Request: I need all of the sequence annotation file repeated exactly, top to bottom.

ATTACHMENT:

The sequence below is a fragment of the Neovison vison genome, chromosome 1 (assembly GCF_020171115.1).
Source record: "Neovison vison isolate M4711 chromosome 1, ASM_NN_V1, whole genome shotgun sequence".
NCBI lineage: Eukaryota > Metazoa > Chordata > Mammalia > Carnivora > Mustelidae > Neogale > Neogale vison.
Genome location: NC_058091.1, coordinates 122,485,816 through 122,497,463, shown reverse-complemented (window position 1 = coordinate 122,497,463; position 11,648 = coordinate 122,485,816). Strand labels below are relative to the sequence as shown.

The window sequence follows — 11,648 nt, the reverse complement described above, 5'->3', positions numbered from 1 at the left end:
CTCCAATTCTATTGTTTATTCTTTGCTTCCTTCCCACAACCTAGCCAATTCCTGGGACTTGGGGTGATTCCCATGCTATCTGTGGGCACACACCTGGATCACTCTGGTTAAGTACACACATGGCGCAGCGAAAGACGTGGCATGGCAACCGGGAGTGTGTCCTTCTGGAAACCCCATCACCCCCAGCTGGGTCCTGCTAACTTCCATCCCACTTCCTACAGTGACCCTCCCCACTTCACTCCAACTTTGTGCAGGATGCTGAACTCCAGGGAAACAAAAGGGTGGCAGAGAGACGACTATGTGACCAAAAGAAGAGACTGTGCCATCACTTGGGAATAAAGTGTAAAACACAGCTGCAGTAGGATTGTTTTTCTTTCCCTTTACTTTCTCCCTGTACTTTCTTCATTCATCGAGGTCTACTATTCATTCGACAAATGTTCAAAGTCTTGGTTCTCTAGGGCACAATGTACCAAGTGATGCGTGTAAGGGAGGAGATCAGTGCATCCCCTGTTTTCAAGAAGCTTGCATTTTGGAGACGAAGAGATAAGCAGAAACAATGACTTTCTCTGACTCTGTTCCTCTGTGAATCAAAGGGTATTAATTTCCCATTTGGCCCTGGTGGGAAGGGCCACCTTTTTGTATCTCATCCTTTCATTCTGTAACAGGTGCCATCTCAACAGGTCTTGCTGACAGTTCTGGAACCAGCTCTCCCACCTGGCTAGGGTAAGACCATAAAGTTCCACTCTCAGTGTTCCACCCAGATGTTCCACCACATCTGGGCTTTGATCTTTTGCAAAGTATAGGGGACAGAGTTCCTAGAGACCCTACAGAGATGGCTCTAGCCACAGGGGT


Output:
The sequence below is a fragment of the Neovison vison genome, chromosome 1 (assembly GCF_020171115.1).
Source record: "Neovison vison isolate M4711 chromosome 1, ASM_NN_V1, whole genome shotgun sequence".
NCBI lineage: Eukaryota > Metazoa > Chordata > Mammalia > Carnivora > Mustelidae > Neogale > Neogale vison.
Genome location: NC_058091.1, coordinates 122,485,816 through 122,497,463, shown reverse-complemented (window position 1 = coordinate 122,497,463; position 11,648 = coordinate 122,485,816). Strand labels below are relative to the sequence as shown.

The window sequence follows — 11,648 nt, the reverse complement described above, 5'->3', positions numbered from 1 at the left end:
CTCCAATTCTATTGTTTATTCTTTGCTTCCTTCCCACAACCTAGCCAATTCCTGGGACTTGGGGTGATTCCCATGCTATCTGTGGGCACACACCTGGATCACTCTGGTTAAGTACACACATGGCGCAGCGAAAGACGTGGCATGGCAACCGGGAGTGTGTCCTTCTGGAAACCCCATCACCCCCAGCTGGGTCCTGCTAACTTCCATCCCACTTCCTACAGTGACCCTCCCCACTTCACTCCAACTTTGTGCAGGATGCTGAACTCCAGGGAAACAAAAGGGTGGCAGAGAGACGACTATGTGACCAAAAGAAGAGACTGTGCCATCACTTGGGAATAAAGTGTAAAACACAGCTGCAGTAGGATTGTTTTTCTTTCCCTTTACTTTCTCCCTGTACTTTCTTCATTCATCGAGGTCTACTATTCATTCGACAAATGTTCAAAGTCTTGGTTCTCTAGGGCACAATGTACCAAGTGATGCGTGTAAGGGAGGAGATCAGTGCATCCCCTGTTTTCAAGAAGCTTGCATTTTGGAGACGAAGAGATAAGCAGAAACAATGACTTTCTCTGACTCTGTTCCTCTGTGAATCAAAGGGTATTAATTTCCCATTTGGCCCTGGTGGGAAGGGCCACCTTTTTGTATCTCATCCTTTCATTCTGTAACAGGTGCCATCTCAACAGGTCTTGCTGACAGTTCTGGAACCAGCTCTCCCACCTGGCTAGGGTAAGACCATAAAGTTCCACTCTCAGTGTTCCACCCAGATGTTCCACCACATCTGGGCTTTGATCTTTTGCAAAGTATAGGGGACAGAGTTCCTAGAGACCCTACAGAGATGGCTCTAGCCACAGGGGT